Teenager wins Diana award for cancer book

Emma Sutherland's book is on library reading lists. '''Picture: Neil Hanna

Emma Sutherland's book is on library reading lists. '''Picture: Neil Hanna

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A TEENAGE author whose debut book helped children across the world cope with their parents’ cancer diagnosis is set to receive a prestigious award established in memory of Princess Diana.

Gifted Emma Sutherland, 14, who penned Eek! My Mummy Has Breast Cancer – a personal tale of coming to terms with mum Rosie’s illness – beat scores of other inspirational youngsters to scoop the honour in the active campaigner category.

The gong – established in 1999, two years after Diana’s death – is presented to inspirational children committed to improving their communities. To date, around 40,000 awards have been handed out.

Struggling to come to terms with her mum’s illness, Emma, from Fairmilehead, scoured the internet for answers but found few websites aimed at supporting children her age.

This inspired the budding author to create her own coping manisfesto that was published last year and is now on the reading lists of all 28 ­Edinburgh libraries.

The book, printed following a family fundraising drive, has flown off the shelves and a second print run has already been ordered.

Emma said: “It’s nearly two years since I wrote the book and really weird to see where they have all ended up.

“There’s people from all over the world that have been looking at the Facebook page so it’s good to know we’re raising awareness.”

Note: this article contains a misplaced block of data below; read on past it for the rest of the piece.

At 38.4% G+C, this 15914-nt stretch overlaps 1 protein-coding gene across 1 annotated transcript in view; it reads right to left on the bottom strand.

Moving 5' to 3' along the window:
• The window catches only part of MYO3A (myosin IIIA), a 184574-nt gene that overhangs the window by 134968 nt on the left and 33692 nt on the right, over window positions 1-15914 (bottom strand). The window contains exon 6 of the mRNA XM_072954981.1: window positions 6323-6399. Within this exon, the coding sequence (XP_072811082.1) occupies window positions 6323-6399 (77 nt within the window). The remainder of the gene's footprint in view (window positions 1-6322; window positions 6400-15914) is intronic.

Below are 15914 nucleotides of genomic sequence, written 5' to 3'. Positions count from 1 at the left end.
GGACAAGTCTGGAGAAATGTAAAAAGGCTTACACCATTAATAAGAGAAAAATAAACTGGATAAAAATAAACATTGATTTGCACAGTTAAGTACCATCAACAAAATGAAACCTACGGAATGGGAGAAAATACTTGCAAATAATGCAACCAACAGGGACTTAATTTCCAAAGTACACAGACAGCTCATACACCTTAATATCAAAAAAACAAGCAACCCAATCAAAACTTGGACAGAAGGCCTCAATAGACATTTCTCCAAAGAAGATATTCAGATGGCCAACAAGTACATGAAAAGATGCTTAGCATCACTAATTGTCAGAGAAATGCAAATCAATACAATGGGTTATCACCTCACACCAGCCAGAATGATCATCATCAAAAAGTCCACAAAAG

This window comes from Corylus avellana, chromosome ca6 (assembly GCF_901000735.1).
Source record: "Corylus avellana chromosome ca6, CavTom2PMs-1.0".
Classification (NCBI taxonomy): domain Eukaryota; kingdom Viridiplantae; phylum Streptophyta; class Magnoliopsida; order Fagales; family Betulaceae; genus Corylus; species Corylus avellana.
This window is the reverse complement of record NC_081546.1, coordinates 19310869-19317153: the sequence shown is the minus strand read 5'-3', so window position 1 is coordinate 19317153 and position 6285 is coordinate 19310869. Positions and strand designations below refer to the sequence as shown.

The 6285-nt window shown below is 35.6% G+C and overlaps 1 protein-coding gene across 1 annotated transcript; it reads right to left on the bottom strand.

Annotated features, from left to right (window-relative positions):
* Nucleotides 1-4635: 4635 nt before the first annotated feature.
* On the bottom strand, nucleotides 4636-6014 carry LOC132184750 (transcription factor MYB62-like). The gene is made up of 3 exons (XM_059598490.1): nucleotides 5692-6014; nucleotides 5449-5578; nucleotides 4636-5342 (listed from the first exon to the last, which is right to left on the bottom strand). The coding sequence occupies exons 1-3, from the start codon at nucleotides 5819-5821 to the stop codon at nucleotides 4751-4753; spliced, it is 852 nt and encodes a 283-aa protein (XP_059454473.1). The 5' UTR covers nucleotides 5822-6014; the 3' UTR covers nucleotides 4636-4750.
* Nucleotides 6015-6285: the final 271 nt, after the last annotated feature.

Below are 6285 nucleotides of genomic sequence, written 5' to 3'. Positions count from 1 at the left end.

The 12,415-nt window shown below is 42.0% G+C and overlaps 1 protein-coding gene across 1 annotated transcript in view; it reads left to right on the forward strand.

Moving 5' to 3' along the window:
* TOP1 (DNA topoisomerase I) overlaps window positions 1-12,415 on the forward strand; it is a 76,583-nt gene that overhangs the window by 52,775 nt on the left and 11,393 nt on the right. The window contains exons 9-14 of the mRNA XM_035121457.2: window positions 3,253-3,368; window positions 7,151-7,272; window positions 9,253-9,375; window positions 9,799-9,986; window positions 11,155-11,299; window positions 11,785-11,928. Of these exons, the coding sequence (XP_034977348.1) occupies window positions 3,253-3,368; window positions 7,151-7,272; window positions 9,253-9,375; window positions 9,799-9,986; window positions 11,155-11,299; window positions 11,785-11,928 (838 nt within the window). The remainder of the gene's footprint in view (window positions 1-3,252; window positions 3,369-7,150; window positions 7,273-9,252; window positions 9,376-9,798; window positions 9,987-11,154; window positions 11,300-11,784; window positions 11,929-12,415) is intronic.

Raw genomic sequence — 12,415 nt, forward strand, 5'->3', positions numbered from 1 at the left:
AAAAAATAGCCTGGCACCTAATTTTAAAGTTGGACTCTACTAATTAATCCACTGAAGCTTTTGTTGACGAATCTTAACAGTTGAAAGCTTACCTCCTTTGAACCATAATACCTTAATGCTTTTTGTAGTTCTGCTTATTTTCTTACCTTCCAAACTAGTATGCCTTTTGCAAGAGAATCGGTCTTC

The keen One Direction fan, who attends Boroughmuir High School, was in the dark about the landmark honour until organisers approached her to say she had won.

She said: “I didn’t even know I had been nominated so I was a bit confused. It took a few minutes to sink in.

“I’m too young to remember Princess Diana but I’ve heard about her and what she did.

“I was just telling my mum that One ­Direction’s song Diana was inspired by the princess. It’s great to have an award in Diana’s memory.”

Mum Rosie, who works as a childminder and has now been given the all-clear, said her wordsmith daughter had taken the praise in her stride.

She said: “I’m really proud of her and I’m thinking where will it all end.

“Emma’s enjoying it and is certainly going to be a true campaigner in her young adult years.”

The big-hearted Sutherlands are no strangers to helping others and have been fundraising for the special care babies unit at Edinburgh’s Royal Infirmary for years. Born prematurely at just 3lb 7oz, Emma spent her first three weeks in the unit and decided to repay Simpson’s staff by holding cake bakes and yard sales before donating the proceeds.

Emma was nominated for the Diana Award by charity boss John Macaulay of Fight Against Cancer Edinburgh, who also whisked her off to Lapland last Christmas.

He said: “It’s just great what she’s doing and I thought she deserved the ­recognition for it.

“It is brilliant that she has won a top award which will be signed by the Prime Minister.”

A spokesman for Maggie’s Cancer Care, which provided counselling for Emma, said the award was a “significant measure” of the importance of her book for other children.